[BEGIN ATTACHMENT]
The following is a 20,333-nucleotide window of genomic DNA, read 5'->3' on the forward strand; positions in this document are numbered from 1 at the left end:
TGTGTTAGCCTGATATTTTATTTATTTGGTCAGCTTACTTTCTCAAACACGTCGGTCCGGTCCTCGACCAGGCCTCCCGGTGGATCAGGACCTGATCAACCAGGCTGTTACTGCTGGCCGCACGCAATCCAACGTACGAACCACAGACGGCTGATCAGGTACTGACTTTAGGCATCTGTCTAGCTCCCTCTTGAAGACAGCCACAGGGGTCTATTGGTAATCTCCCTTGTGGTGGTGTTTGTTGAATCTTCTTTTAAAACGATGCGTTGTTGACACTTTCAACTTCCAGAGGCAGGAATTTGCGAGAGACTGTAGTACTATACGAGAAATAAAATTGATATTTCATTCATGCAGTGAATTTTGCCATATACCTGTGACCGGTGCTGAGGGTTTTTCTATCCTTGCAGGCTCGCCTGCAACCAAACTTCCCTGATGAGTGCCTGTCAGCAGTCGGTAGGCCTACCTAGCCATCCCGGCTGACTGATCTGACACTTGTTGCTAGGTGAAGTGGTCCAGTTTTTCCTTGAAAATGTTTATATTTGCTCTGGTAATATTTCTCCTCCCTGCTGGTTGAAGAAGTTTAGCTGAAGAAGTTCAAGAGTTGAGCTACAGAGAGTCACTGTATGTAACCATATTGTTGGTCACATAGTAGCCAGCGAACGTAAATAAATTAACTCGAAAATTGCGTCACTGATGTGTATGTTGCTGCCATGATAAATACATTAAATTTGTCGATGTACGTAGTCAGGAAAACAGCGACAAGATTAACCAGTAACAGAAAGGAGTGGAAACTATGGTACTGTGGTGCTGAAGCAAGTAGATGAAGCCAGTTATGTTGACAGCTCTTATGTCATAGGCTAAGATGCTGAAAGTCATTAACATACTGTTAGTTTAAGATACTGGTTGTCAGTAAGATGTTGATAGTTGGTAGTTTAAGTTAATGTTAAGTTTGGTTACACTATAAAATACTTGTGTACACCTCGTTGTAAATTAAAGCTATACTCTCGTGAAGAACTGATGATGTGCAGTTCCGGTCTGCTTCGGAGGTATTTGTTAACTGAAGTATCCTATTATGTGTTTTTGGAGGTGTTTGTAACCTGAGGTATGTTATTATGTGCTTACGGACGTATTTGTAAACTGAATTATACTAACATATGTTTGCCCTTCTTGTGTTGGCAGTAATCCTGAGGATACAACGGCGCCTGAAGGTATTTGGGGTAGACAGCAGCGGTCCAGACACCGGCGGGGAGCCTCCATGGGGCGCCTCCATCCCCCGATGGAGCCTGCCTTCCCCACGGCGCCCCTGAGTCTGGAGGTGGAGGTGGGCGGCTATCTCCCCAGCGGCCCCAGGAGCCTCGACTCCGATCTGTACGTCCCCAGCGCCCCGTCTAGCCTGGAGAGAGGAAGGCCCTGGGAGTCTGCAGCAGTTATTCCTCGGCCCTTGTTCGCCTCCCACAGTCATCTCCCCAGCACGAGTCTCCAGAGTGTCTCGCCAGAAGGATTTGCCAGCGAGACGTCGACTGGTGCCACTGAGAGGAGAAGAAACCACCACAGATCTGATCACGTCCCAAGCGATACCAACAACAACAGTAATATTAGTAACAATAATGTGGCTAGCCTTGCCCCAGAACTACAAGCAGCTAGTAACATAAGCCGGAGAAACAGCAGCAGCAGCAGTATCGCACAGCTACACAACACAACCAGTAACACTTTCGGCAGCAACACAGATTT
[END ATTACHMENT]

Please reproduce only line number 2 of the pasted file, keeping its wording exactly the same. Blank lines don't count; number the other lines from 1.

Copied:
TGTGTTAGCCTGATATTTTATTTATTTGGTCAGCTTACTTTCTCAAACACGTCGGTCCGGTCCTCGACCAGGCCTCCCGGTGGATCAGGACCTGATCAACCAGGCTGTTACTGCTGGCCGCACGCAATCCAACGTACGAACCACAGACGGCTGATCAGGTACTGACTTTAGGCATCTGTCTAGCTCCCTCTTGAAGACAGCCACAGGGGTCTATTGGTAATCTCCCTTGTGGTGGTGTTTGTTGAATCTTCTTTTAAAACGATGCGTTGTTGACACTTTCAACTTCCAGAGGCAGGAATTTGCGAGAGACTGTAGTACTATACGAGAAATAAAATTGATATTTCATTCATGCAGTGAATTTTGCCATATACCTGTGACCGGTGCTGAGGGTTTTTCTATCCTTGCAGGCTCGCCTGCAACCAAACTTCCCTGATGAGTGCCTGTCAGCAGTCGGTAGGCCTACCTAGCCATCCCGGCTGACTGATCTGACACTTGTTGCTAGGTGAAGTGGTCCAGTTTTTCCTTGAAAATGTTTATATTTGCTCTGGTAATATTTCTCCTCCCTGCTGGTTGAAGAAGTTTAGCTGAAGAAGTTCAAGAGTTGAGCTACAGAGAGTCACTGTATGTAACCATATTGTTGGTCACATAGTAGCCAGCGAACGTAAATAAATTAACTCGAAAATTGCGTCACTGATGTGTATGTTGCTGCCATGATAAATACATTAAATTTGTCGATGTACGTAGTCAGGAAAACAGCGACAAGATTAACCAGTAACAGAAAGGAGTGGAAACTATGGTACTGTGGTGCTGAAGCAAGTAGATGAAGCCAGTTATGTTGACAGCTCTTATGTCATAGGCTAAGATGCTGAAAGTCATTAACATACTGTTAGTTTAAGATACTGGTTGTCAGTAAGATGTTGATAGTTGGTAGTTTAAGTTAATGTTAAGTTTGGTTACACTATAAAATACTTGTGTACACCTCGTTGTAAATTAAAGCTATACTCTCGTGAAGAACTGATGATGTGCAGTTCCGGTCTGCTTCGGAGGTATTTGTTAACTGAAGTATCCTATTATGTGTTTTTGGAGGTGTTTGTAACCTGAGGTATGTTATTATGTGCTTACGGACGTATTTGTAAACTGAATTATACTAACATATGTTTGCCCTTCTTGTGTTGGCAGTAATCCTGAGGATACAACGGCGCCTGAAGGTATTTGGGGTAGACAGCAGCGGTCCAGACACCGGCGGGGAGCCTCCATGGGGCGCCTCCATCCCCCGATGGAGCCTGCCTTCCCCACGGCGCCCCTGAGTCTGGAGGTGGAGGTGGGCGGCTATCTCCCCAGCGGCCCCAGGAGCCTCGACTCCGATCTGTACGTCCCCAGCGCCCCGTCTAGCCTGGAGAGAGGAAGGCCCTGGGAGTCTGCAGCAGTTATTCCTCGGCCCTTGTTCGCCTCCCACAGTCATCTCCCCAGCACGAGTCTCCAGAGTGTCTCGCCAGAAGGATTTGCCAGCGAGACGTCGACTGGTGCCACTGAGAGGAGAAGAAACCACCACAGATCTGATCACGTCCCAAGCGATACCAACAACAACAGTAATATTAGTAACAATAATGTGGCTAGCCTTGCCCCAGAACTACAAGCAGCTAGTAACATAAGCCGGAGAAACAGCAGCAGCAGCAGTATCGCACAGCTACACAACACAACCAGTAACACTTTCGGCAGCAACACAGATTT